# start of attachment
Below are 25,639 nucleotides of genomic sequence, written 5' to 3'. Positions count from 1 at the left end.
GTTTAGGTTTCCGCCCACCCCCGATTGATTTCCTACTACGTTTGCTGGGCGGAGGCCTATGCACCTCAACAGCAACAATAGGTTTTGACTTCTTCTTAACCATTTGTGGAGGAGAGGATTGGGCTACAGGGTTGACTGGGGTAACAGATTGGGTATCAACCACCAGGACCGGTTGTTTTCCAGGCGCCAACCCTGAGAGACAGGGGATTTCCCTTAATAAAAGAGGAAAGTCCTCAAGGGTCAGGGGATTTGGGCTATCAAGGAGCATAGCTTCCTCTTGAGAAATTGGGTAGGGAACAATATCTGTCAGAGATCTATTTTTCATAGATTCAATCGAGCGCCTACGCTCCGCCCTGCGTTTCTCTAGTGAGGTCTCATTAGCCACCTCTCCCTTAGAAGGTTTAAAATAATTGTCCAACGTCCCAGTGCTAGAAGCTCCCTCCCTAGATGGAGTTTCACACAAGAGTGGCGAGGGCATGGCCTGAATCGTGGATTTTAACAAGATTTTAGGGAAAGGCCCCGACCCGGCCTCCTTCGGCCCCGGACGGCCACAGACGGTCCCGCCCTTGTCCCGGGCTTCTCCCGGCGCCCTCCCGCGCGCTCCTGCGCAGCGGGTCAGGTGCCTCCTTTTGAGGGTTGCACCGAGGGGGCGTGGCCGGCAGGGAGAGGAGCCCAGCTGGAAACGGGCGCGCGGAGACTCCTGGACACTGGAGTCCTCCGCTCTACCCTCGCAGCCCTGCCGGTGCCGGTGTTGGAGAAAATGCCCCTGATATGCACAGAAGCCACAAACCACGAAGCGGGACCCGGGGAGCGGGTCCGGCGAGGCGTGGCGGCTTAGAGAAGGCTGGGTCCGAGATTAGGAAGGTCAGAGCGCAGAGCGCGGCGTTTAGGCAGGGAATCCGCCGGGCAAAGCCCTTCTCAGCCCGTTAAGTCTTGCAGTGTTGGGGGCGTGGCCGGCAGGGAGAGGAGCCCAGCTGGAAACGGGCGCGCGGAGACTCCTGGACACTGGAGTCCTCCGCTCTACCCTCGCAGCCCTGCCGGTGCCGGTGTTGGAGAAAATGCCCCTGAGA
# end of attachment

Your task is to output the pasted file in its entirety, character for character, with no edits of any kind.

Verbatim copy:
Below are 25,639 nucleotides of genomic sequence, written 5' to 3'. Positions count from 1 at the left end.
GTTTAGGTTTCCGCCCACCCCCGATTGATTTCCTACTACGTTTGCTGGGCGGAGGCCTATGCACCTCAACAGCAACAATAGGTTTTGACTTCTTCTTAACCATTTGTGGAGGAGAGGATTGGGCTACAGGGTTGACTGGGGTAACAGATTGGGTATCAACCACCAGGACCGGTTGTTTTCCAGGCGCCAACCCTGAGAGACAGGGGATTTCCCTTAATAAAAGAGGAAAGTCCTCAAGGGTCAGGGGATTTGGGCTATCAAGGAGCATAGCTTCCTCTTGAGAAATTGGGTAGGGAACAATATCTGTCAGAGATCTATTTTTCATAGATTCAATCGAGCGCCTACGCTCCGCCCTGCGTTTCTCTAGTGAGGTCTCATTAGCCACCTCTCCCTTAGAAGGTTTAAAATAATTGTCCAACGTCCCAGTGCTAGAAGCTCCCTCCCTAGATGGAGTTTCACACAAGAGTGGCGAGGGCATGGCCTGAATCGTGGATTTTAACAAGATTTTAGGGAAAGGCCCCGACCCGGCCTCCTTCGGCCCCGGACGGCCACAGACGGTCCCGCCCTTGTCCCGGGCTTCTCCCGGCGCCCTCCCGCGCGCTCCTGCGCAGCGGGTCAGGTGCCTCCTTTTGAGGGTTGCACCGAGGGGGCGTGGCCGGCAGGGAGAGGAGCCCAGCTGGAAACGGGCGCGCGGAGACTCCTGGACACTGGAGTCCTCCGCTCTACCCTCGCAGCCCTGCCGGTGCCGGTGTTGGAGAAAATGCCCCTGATATGCACAGAAGCCACAAACCACGAAGCGGGACCCGGGGAGCGGGTCCGGCGAGGCGTGGCGGCTTAGAGAAGGCTGGGTCCGAGATTAGGAAGGTCAGAGCGCAGAGCGCGGCGTTTAGGCAGGGAATCCGCCGGGCAAAGCCCTTCTCAGCCCGTTAAGTCTTGCAGTGTTGGGGGCGTGGCCGGCAGGGAGAGGAGCCCAGCTGGAAACGGGCGCGCGGAGACTCCTGGACACTGGAGTCCTCCGCTCTACCCTCGCAGCCCTGCCGGTGCCGGTGTTGGAGAAAATGCCCCTGAGA